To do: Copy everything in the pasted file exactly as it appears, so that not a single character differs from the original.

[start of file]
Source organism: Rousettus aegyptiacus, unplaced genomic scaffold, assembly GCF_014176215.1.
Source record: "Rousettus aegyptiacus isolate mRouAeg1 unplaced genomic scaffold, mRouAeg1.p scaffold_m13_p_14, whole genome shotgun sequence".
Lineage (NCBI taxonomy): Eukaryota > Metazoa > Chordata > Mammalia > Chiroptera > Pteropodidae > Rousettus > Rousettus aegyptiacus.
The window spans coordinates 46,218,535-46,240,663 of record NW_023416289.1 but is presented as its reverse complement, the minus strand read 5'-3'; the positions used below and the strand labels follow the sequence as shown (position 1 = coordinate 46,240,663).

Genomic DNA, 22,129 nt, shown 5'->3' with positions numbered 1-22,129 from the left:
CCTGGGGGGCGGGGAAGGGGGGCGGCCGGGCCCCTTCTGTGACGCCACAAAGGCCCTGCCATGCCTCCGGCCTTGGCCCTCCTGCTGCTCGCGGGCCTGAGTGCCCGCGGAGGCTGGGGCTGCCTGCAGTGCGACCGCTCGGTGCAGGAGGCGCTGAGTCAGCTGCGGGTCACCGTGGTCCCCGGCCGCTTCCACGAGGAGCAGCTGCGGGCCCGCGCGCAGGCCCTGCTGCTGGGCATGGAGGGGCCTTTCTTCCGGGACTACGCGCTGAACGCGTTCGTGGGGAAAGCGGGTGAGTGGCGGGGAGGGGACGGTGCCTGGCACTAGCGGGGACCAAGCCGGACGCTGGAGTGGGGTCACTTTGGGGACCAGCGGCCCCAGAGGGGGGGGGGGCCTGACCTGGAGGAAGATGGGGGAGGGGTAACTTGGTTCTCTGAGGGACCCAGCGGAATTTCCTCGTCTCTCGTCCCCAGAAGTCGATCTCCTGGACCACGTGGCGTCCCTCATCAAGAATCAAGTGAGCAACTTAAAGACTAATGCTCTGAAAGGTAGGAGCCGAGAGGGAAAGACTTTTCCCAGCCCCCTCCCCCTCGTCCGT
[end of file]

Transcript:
Source organism: Rousettus aegyptiacus, unplaced genomic scaffold, assembly GCF_014176215.1.
Source record: "Rousettus aegyptiacus isolate mRouAeg1 unplaced genomic scaffold, mRouAeg1.p scaffold_m13_p_14, whole genome shotgun sequence".
Lineage (NCBI taxonomy): Eukaryota > Metazoa > Chordata > Mammalia > Chiroptera > Pteropodidae > Rousettus > Rousettus aegyptiacus.
The window spans coordinates 46,218,535-46,240,663 of record NW_023416289.1 but is presented as its reverse complement, the minus strand read 5'-3'; the positions used below and the strand labels follow the sequence as shown (position 1 = coordinate 46,240,663).

Genomic DNA, 22,129 nt, shown 5'->3' with positions numbered 1-22,129 from the left:
CCTGGGGGGCGGGGAAGGGGGGCGGCCGGGCCCCTTCTGTGACGCCACAAAGGCCCTGCCATGCCTCCGGCCTTGGCCCTCCTGCTGCTCGCGGGCCTGAGTGCCCGCGGAGGCTGGGGCTGCCTGCAGTGCGACCGCTCGGTGCAGGAGGCGCTGAGTCAGCTGCGGGTCACCGTGGTCCCCGGCCGCTTCCACGAGGAGCAGCTGCGGGCCCGCGCGCAGGCCCTGCTGCTGGGCATGGAGGGGCCTTTCTTCCGGGACTACGCGCTGAACGCGTTCGTGGGGAAAGCGGGTGAGTGGCGGGGAGGGGACGGTGCCTGGCACTAGCGGGGACCAAGCCGGACGCTGGAGTGGGGTCACTTTGGGGACCAGCGGCCCCAGAGGGGGGGGGGGCCTGACCTGGAGGAAGATGGGGGAGGGGTAACTTGGTTCTCTGAGGGACCCAGCGGAATTTCCTCGTCTCTCGTCCCCAGAAGTCGATCTCCTGGACCACGTGGCGTCCCTCATCAAGAATCAAGTGAGCAACTTAAAGACTAATGCTCTGAAAGGTAGGAGCCGAGAGGGAAAGACTTTTCCCAGCCCCCTCCCCCTCGTCCGT